“Book a character breakfast in Magic Kingdom just before the park opens. We had breakfast with Pooh & Friends at Crystal Palace with 9:10 am reservations. We got to the gate at 8:30, walked through the crowds, entered the park early. It was beautiful walking through empty Main Street. We stopped to take some family photos. Then to our surprise, Mickey & Minnie were in front of the castle posing for pictures. We only had to wait for 2 families and then we were able to casually take a few of our own. The kids loved it!!!” – The S. Family from Commerce Township, MI

“We caught Mickey the last two years at Disney’s Hollywood Studios. He has his own studio there, and right when he opens at 10:45 there is not a line. Last year he was open when we went by at 10:30. My son went in, had his picture taken, spent some time. My daughter was, at that point, scared of all characters. Mickey motioned to her to come in, but she would not. So he came out to her!!! He spoke with her, and she got up and held his hand for a picture. That was the highlight of the whole trip.” – Penny J from Eden Prairie, MN

“At the Merry Christmas Party, we … ended up watching the first parade and got good seats in front of Town Hall. Since this is where the first parade ends and the second parade starts, all the characters stay in the general area between parades. We got pictures of Goofy, eeyore, Piglet, Tigger, Chip and Dale, etc. all in their Christmas garb. Also it’s where Mickey and Minnie are located, and the only place you can get a picture of the two together with the kids. We didn’t have to wait in line more than a couple of minutes for anyone, including Mickey and Minnie. You do need to wait about 10 to 15 minutes after the parade ends for the characters to go out, but it is well worth it.” – Penny J from Eden Prairie, MN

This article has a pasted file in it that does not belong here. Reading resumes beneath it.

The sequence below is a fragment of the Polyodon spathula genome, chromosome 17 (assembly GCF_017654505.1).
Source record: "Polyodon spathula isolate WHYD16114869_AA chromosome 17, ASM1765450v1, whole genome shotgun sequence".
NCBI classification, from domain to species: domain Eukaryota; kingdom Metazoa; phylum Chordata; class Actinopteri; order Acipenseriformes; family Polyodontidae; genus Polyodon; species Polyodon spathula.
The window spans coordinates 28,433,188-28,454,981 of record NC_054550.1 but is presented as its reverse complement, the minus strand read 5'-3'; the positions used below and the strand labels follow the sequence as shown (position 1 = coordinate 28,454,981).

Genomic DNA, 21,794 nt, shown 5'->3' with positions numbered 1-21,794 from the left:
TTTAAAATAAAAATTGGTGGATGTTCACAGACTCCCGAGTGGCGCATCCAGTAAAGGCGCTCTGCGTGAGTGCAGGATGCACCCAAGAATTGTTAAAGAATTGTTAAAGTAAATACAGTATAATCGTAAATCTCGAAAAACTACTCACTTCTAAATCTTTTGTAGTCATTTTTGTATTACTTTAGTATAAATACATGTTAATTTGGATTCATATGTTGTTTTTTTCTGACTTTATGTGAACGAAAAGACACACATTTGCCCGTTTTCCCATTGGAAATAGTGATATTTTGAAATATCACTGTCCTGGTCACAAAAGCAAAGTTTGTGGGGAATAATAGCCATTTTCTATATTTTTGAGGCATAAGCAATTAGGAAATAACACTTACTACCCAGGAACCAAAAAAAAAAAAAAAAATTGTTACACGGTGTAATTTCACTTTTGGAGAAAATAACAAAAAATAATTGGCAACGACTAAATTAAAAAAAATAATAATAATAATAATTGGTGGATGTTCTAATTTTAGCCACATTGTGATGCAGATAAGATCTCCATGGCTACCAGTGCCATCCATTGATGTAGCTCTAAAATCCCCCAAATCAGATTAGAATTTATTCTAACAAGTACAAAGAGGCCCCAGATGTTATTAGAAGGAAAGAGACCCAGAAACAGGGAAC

Disney Visa cardholders get access to two character meet and greets, which include complimentary downloads of your Disney PhotoPass photos. The Disney Character Experience is available daily from 1:00 pm – 6:30 pm in Epcot at the Disney Visa Photo Spot in Future World, next to Journey Into Imagination With Figment. The Star Wars Character Experience is available daily from 11:00 am – 4:00 pm in Disney’s Hollywood Studios at the Star Wars Launch Bay in the Animation Courtyard. You will need to show your Disney Visa card to enter these meet and greets; offer valid for up to 6 people per cardmember account (each cardmember account may be used for entry only one time per day). Some things to keep in mind:

Participating in Shows & Parades